How to Use Bash Time Command
At the end of this article, you are going to learn how to access Linux files on Windows when you're dual-booting on a PC, as well as know more about the Bash time command.
There are quite a few Linux commands, and it is crucial that you know them all so that you can run your scripts without hassles or glitches.
This article will give you an information about:
- Linux time command
- what are Bash time command exists
- when DiskInternals can help you
Are you ready? Let's read!
Linux time command
The Linux time command or Bash time command is simply a command used in Bash shell scripts to define how long a particular command would take to run.
This command comes in handy when you’re trying to determine the script that performs better for a particular job. For example, you have two different scripts that are doing one job, and you want to know which one performs faster than the other. You can use the Bash time command for this.
However, the Linux time command has several versions.
What are Bash time command versions?
The two most commonly used shells in Linux are Bash and Zsh. These shells have built-in time command versions. To detect if “time” is a binary or inbuilt keyword in a Linux shell, you can use the type command.
Thus, you’ll write:
And the output will be:
And these are the different versions of Linux time command.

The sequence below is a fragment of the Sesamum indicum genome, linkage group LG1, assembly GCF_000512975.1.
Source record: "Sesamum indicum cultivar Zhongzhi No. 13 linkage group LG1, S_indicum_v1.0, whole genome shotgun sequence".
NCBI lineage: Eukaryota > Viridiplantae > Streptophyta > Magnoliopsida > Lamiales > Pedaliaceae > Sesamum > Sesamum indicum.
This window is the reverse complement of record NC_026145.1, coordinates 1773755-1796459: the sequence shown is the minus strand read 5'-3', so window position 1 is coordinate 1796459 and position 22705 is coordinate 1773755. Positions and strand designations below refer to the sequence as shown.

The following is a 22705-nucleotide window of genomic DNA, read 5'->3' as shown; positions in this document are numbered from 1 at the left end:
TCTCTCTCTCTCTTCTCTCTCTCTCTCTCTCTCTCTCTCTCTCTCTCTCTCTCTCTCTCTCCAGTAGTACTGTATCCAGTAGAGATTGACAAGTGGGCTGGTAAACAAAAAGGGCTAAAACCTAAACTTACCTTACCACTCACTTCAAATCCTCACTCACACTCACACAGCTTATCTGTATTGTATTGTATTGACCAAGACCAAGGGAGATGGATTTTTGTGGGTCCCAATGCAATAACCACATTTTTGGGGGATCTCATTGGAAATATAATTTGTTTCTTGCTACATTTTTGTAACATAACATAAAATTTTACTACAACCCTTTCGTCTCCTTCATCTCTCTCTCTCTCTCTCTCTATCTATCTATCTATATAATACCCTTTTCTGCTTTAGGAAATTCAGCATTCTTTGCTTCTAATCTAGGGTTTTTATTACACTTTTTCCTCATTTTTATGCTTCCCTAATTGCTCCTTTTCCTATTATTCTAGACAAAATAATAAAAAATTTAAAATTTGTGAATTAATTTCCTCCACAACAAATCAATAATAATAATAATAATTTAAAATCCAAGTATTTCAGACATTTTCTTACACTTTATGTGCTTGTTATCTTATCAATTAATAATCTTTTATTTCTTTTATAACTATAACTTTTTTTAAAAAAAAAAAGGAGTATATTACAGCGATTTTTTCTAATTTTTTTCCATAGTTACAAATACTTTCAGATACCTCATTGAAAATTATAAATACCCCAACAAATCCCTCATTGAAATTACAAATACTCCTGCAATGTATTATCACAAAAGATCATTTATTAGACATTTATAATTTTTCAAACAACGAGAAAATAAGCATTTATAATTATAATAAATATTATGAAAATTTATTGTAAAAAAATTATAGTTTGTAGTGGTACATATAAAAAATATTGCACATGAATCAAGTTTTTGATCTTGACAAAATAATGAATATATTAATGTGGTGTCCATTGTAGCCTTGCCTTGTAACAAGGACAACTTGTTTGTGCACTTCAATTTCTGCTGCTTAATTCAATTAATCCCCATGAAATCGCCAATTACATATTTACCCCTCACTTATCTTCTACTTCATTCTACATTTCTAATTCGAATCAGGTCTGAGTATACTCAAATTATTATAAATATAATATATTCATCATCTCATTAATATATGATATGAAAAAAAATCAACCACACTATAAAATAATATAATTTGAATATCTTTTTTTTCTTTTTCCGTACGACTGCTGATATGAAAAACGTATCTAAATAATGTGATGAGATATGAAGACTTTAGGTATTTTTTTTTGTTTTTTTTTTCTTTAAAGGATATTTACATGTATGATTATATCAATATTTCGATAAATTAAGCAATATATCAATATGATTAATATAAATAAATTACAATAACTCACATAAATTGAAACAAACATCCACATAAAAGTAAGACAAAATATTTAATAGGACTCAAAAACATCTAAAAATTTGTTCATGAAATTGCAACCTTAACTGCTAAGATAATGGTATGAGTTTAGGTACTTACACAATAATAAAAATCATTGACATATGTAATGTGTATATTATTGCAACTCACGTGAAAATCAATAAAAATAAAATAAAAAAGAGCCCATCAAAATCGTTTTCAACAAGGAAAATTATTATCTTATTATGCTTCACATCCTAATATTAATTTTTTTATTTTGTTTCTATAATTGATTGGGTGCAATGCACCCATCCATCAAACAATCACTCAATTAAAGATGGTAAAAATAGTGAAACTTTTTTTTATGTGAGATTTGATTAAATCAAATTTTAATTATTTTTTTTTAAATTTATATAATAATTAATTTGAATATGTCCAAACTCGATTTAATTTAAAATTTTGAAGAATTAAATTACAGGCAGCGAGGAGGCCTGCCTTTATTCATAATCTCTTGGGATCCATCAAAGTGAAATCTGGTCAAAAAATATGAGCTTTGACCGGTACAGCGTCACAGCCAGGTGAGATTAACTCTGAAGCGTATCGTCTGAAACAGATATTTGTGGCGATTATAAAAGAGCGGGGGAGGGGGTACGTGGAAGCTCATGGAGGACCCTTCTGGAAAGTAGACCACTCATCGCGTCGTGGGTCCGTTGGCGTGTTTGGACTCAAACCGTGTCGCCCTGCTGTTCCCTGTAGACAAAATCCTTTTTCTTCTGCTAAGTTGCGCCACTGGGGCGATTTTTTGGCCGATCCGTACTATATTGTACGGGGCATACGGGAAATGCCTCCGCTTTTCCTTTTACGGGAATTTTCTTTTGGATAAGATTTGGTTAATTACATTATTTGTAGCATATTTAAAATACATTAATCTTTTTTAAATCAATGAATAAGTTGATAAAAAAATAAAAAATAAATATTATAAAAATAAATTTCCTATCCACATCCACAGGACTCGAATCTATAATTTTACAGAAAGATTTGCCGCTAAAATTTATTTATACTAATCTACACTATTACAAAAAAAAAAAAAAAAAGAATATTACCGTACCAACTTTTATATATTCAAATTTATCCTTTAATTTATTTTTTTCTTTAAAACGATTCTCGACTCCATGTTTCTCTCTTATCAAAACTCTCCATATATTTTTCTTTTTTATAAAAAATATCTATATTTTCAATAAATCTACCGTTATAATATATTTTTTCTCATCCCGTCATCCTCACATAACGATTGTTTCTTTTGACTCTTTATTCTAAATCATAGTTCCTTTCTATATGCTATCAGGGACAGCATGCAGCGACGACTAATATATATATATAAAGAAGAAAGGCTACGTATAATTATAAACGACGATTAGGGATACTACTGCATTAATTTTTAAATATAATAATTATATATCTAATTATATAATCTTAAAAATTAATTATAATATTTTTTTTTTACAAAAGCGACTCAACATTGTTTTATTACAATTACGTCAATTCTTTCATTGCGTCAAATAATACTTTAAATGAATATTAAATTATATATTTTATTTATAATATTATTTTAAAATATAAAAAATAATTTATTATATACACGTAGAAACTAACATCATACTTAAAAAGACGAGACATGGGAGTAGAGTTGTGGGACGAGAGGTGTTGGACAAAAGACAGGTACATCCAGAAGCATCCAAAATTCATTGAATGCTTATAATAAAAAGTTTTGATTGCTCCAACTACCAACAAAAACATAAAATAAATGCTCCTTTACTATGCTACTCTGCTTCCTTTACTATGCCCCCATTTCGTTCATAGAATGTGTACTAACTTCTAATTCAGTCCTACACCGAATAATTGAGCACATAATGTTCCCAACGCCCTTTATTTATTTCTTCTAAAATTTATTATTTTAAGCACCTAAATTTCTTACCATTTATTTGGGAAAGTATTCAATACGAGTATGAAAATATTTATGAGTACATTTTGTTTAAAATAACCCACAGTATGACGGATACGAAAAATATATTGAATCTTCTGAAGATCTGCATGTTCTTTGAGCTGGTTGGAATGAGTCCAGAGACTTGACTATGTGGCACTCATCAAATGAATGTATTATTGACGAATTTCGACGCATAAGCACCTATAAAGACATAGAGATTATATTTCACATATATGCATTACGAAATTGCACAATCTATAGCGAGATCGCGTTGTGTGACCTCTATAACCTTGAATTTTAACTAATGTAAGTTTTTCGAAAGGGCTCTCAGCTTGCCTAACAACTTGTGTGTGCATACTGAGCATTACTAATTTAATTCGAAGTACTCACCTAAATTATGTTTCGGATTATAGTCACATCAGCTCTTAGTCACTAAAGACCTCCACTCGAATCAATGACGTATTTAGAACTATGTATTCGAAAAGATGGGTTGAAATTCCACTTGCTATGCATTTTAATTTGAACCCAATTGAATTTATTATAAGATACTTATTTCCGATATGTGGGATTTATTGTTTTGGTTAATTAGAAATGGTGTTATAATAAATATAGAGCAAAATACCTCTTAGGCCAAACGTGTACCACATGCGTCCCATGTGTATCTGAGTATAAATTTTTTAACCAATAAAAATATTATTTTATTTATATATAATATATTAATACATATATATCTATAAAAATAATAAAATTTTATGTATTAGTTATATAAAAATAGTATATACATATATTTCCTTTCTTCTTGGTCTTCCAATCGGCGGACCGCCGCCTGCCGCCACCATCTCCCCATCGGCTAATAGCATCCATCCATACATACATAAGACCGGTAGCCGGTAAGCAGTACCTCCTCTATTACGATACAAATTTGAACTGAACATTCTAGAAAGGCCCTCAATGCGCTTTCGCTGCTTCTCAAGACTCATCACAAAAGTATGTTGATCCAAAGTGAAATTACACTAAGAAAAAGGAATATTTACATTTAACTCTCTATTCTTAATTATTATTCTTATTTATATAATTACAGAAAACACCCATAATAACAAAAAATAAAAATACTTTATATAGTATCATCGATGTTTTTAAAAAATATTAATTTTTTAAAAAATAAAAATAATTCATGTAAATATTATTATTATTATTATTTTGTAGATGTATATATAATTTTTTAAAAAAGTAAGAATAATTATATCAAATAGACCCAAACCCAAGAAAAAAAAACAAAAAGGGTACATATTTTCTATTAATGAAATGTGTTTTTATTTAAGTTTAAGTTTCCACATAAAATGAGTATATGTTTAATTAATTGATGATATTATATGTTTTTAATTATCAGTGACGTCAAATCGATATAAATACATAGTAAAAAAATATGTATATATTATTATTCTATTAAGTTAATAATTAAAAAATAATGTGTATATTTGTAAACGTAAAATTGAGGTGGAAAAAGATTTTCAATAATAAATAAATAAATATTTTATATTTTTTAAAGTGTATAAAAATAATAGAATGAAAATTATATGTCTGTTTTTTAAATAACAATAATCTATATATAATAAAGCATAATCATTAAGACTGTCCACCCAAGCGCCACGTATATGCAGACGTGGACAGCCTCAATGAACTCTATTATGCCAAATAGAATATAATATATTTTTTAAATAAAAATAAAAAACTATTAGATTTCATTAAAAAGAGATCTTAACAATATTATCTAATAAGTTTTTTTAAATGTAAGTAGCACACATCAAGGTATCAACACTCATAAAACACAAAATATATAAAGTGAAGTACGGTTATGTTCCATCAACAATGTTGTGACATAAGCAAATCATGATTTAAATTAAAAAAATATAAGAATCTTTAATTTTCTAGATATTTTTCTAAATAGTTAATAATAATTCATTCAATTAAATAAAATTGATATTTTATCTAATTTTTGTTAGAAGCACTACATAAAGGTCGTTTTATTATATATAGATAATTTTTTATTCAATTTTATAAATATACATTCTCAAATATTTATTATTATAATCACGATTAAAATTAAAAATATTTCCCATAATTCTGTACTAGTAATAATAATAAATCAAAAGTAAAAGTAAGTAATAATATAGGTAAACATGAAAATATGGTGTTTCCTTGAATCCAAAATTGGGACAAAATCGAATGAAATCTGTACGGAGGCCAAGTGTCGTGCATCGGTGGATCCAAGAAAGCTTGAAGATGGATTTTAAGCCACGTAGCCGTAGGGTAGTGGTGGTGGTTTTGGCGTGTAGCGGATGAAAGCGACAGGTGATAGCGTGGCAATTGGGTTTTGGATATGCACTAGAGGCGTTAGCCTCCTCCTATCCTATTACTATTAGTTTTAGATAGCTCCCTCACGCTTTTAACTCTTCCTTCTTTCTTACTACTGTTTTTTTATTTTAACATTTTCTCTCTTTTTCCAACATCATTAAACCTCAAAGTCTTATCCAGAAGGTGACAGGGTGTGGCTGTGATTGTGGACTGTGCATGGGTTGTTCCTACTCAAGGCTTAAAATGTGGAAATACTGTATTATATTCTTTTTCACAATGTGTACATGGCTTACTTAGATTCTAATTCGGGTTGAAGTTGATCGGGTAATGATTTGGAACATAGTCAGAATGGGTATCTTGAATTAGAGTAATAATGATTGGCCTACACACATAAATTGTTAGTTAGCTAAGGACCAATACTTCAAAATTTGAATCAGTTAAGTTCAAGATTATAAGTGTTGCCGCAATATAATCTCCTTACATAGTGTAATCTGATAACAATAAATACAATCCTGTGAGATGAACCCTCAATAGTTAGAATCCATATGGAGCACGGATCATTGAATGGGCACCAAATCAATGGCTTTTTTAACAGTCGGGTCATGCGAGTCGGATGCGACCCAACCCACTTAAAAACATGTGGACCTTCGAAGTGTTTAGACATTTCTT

How to write a shell script time command
Now that you’ve learned about the time command, how do you write it? Here, need to use Linux Kernel that will be downloaded with wget tool for this example.
Let’s try to fetch a website and see how long it will take.
To fetch a website use this command:
The output will load, and the total time will appear in any of the formats below, depending on the shell you use.
Real or Total or Elapsed is the total time from the moment you hit the “enter” key until the time the wget command is able to fetch the website or download a tool.
User is the CPU time spent in user mode.
System or sys is the CPU time spent in kernel mode.
Do you want to open Linux files from Windows?
If you want to access the files saved in your Ext4, ReiserFS or UFS2 partition, but you’re in Windows, DiskInternals Linux Reader can help you out.
DiskInternals Linux Reader is a freeware utility designed to help PC users who are on dual-boot computers or using virtual machines access the files saved on Linux-formatted partitions.